The ‘Vienna Consensus’ Stifles Progress on UN Drug Policy
The International Drug Policy Consortium (IDPC), a global network of more than 180 NGOs that come together to promote drug policies that are based on human rights, human security, social inclusion and public health, express our disappointment with, and concerns about, the Ministerial Declaration ‘Strengthening our actions at the national, regional and international levels to accelerate the implementation of our joint commitments to address and counter the world drug problem’, adopted today in Vienna by the United Nations.
While we acknowledge that the statement represents limited progress in some areas, we regret that it repeats the mistakes of the past and was negotiated in the absence of a genuine and honest evaluation of the past decade, since the adoption of the 2009 Political Declaration and Action Plan on Drugs.
In the lead up to this Ministerial Segment, IDPC called repeatedly on Member States to formally and honestly evaluate progress made towards the overarching goal, in the 2009 Political Declaration, to significantly reduce or eliminate the illicit drug market, as well as in the implementation of the UNGASS Outcome Document. Unfortunately, a formal and comprehensive review of the past decade of drug policies was not conducted by governments or the UNODC. The lack of appetite for a formal review illustrates the fact that governments are still unable to accept that decades of attempting to eradicate the global illicit drug market through punitive and repressive measures have failed.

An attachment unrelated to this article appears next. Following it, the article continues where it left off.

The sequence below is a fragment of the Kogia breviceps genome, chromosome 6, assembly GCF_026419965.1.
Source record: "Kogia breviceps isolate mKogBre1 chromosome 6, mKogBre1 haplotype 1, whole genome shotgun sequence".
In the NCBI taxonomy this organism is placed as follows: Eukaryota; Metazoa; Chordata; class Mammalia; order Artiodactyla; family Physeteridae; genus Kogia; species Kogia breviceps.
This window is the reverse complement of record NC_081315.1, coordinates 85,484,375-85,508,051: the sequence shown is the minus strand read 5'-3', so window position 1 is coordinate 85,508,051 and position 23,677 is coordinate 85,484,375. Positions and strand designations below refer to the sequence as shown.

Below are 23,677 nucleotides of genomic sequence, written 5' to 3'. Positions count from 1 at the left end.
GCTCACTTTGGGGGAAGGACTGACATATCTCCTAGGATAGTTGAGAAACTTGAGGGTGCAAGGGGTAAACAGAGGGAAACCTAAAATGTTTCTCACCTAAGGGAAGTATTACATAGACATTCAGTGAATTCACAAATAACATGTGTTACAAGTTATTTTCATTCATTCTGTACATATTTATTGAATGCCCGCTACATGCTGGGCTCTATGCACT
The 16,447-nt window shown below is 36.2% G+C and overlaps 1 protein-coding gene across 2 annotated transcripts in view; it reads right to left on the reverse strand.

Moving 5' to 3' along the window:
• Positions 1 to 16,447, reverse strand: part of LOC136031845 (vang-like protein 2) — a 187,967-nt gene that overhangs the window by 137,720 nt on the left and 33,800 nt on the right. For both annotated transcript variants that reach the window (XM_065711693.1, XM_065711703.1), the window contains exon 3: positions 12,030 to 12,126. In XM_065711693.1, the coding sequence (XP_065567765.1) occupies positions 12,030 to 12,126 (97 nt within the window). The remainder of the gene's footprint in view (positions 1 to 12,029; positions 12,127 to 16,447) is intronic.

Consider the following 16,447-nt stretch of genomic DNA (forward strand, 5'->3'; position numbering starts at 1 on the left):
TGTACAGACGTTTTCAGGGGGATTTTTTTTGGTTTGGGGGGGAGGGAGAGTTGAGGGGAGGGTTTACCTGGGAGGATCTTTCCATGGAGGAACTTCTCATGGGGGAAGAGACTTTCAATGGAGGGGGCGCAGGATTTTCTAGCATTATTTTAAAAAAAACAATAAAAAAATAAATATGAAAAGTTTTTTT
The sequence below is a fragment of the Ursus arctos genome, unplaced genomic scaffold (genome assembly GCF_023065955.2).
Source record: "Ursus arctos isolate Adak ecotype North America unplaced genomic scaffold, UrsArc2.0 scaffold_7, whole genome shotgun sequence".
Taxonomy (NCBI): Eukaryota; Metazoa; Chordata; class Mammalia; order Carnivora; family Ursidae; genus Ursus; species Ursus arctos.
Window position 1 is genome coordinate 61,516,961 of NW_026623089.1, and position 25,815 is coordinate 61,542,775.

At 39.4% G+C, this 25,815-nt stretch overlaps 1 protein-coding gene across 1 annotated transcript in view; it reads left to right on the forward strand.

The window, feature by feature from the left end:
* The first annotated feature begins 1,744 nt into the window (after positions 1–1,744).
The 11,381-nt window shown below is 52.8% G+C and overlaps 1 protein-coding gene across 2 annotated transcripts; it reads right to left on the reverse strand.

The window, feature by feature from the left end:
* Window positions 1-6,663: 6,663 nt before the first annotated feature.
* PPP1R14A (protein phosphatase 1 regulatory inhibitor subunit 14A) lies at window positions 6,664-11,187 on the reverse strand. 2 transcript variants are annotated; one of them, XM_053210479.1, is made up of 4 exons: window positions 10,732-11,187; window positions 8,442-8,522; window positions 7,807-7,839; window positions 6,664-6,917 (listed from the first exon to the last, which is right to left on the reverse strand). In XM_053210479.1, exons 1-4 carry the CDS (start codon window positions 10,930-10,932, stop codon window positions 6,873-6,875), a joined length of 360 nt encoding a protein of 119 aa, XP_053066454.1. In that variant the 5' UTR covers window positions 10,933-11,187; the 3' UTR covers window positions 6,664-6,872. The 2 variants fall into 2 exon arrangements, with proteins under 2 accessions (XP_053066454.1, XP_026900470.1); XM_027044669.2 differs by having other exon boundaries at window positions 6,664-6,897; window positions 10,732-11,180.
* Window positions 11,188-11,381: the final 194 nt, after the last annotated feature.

In the void left by the lack of such a review, IDPC produced a civil society ‘shadow report’ titled Taking stock: A decade of drug policy which clearly demonstrates the impossibility of credibly claiming any progress made to date, given that the illicit drug market is larger and more robust than ever before, while drug-related and devastating policy harms are on the rise. Ten years ago, the previous UNODC Executive Director, Mr. Costa had already referred to the ‘unintended negative consequences’ of drug control as part of the previous 10-year review – that paper is unfortunately as relevant today as it was ten years ago.
Ahead of the 2019 Ministerial Segment, the IDPC network had developed four policy recommendations which remain relevant for our assessment of the Ministerial Declaration adopted today.
Read full statement in English here.